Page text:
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dc.contributor.authorDe Las Heras Ruiz, Thais-
dc.descriptionPhD Thesisen_US
dc.description.abstractArticular cartilage is a dense and avascular tissue present at the ends of diarthrodial joints that protects the underlying bone from shear and compressive forces. Pseudoachondroplasia (PSACH) is a skeletal dysplasia resulting from mutations in cartilage oligomeric matrix protein (COMP), a large glycoprotein found in cartilage. The presence of mutant protein in the cartilage matrix affects tissue stability and mechanosensing, leading to early-onset OA, muscle weakness and tendon abnormalities, thus COMP mutations affecting the C-terminal domain represent a good model of musculoskeletal ageing. Cartilage disease and ageing studies are often hindered by the difficulty in obtaining human material and the use of costly animal models. The aim of this study was to create a model that could recapitulate this disease in a mechanosensing model for the very first time, that could be applied in further ageing and other disease studies. In order to generate a novel mechanosensitive tissue-engineered model of cartilage that would allow the study of the pathomolecular mechanism of COMP PSACH, chondroprogenitor ATDC5 cells were seeded in pellets and 2% agarose constructs, cultured in chondrogenic medium with and without growth factor supplementation, and compared to the established 2D chondrogenesis model. ATDC5 cells transfected with wild type (WT) and mutant COMP constructs were then grown in pellets and 2% agarose cyclically compressed for 2 weeks for 30min/day at 10kPa 0.33Hz to mimic physiological compression of cartilage. Supplementation with both BMP7 and TGF-β3 improved ATDC5 chondrogenesis. Moreover, chondrogenic markers increased in ATDC5 cells upon compression, whilst dedifferentiation markers decreased. The p.T585M COMP ATDC5 models recapitulated the phenotype of the disease, with abnormal ECM deposition, an increase in cell apoptosis and a decrease in cell proliferation also allowed us for the very first time to see its effects in a novel mechanosensitive compressed in vitro model. These data suggest that this novel mechanosensing 3-dimensional 2% agarose and pellet model could be employed to study and discover possible targets to treat rare skeletal diseases and reduce the use of animal sin research in the future.en_US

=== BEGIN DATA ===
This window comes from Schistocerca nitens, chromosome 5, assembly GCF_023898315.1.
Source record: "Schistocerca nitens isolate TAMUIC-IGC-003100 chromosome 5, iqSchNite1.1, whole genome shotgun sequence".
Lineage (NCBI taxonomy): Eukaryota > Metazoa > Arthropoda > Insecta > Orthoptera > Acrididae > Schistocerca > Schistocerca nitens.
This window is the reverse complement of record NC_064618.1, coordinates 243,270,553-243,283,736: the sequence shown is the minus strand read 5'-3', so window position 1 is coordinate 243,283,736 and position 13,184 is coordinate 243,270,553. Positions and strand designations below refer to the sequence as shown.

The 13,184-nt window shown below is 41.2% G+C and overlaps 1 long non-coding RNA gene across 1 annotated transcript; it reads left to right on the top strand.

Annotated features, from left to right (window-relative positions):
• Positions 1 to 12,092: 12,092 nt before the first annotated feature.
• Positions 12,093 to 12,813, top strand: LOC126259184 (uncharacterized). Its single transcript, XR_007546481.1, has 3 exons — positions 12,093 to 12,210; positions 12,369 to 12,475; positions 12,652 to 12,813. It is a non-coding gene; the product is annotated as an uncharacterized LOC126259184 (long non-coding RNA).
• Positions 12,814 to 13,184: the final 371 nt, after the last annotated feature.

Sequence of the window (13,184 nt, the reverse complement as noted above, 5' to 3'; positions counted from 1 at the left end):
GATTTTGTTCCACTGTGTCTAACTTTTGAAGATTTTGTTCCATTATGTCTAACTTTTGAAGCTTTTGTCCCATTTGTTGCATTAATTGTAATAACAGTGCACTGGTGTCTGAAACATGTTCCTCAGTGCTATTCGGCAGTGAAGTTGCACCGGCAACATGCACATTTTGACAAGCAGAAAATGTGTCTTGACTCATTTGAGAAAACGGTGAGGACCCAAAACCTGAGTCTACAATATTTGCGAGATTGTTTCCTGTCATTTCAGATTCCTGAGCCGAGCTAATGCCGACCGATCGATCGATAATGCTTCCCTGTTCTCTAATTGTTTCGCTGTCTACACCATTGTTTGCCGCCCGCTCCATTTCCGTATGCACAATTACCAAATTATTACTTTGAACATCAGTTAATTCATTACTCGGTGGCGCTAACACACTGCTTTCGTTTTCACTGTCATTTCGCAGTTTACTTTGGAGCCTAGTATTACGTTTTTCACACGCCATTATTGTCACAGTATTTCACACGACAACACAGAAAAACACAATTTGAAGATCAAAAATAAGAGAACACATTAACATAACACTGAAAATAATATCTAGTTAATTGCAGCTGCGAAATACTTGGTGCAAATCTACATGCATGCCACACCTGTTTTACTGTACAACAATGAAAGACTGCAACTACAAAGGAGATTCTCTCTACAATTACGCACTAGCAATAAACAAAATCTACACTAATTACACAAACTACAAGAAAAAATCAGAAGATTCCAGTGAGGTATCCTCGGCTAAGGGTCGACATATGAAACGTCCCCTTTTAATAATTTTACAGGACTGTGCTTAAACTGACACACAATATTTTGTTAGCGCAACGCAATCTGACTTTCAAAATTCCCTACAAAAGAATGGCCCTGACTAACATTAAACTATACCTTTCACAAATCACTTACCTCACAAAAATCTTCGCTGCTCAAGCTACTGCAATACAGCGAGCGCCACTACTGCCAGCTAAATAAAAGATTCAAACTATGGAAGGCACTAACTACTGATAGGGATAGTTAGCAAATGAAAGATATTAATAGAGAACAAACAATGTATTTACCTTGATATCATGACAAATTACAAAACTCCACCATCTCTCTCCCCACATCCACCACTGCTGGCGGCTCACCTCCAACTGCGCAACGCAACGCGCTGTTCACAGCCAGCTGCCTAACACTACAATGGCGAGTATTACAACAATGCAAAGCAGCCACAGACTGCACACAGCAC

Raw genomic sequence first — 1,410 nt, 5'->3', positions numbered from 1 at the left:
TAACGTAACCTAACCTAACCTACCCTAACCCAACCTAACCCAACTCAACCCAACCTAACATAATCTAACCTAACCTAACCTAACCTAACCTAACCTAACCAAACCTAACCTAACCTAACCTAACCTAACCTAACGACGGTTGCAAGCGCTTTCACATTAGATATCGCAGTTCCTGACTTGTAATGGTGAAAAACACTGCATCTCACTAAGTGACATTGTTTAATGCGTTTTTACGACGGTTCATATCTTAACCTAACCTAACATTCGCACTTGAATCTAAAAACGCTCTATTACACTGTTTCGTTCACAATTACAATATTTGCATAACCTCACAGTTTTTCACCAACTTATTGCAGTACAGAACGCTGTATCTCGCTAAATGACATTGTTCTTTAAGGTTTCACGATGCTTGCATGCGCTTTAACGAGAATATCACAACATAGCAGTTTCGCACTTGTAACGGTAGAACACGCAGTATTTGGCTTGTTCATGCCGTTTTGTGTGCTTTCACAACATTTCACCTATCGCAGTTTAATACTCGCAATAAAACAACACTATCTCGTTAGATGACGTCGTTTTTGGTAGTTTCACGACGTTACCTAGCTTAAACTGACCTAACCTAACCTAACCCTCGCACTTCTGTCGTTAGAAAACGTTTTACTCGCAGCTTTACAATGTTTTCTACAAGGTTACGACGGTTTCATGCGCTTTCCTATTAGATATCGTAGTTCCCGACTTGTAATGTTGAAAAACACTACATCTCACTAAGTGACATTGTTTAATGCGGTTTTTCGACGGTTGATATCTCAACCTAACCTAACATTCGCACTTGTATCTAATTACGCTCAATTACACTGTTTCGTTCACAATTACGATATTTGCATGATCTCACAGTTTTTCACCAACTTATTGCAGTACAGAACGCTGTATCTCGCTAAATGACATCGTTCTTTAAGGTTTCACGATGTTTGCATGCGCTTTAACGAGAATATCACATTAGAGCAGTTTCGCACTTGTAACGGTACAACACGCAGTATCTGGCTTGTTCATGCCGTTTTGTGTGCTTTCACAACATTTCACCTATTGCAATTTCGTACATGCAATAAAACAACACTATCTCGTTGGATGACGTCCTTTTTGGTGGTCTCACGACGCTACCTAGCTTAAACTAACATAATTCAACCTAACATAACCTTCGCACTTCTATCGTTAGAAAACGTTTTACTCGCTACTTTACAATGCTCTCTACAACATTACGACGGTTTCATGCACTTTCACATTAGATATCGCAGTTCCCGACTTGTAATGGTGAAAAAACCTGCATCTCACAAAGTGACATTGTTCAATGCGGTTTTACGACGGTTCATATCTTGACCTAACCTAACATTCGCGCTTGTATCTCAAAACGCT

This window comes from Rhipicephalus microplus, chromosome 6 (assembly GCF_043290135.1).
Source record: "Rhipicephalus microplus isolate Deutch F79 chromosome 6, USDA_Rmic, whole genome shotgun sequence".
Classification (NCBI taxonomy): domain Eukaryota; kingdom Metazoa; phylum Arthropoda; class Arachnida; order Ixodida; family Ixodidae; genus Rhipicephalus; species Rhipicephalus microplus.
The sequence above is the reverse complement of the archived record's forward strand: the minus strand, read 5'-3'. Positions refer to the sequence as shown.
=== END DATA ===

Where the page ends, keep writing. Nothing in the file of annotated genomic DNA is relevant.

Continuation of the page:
dc.publisherNewcastle Universityen_US
dc.titleTissue engineering approaches to study biomechanical sensing in pseudoachondroplasiaen_US
Appears in Collections:Institute of Genetic Medicine

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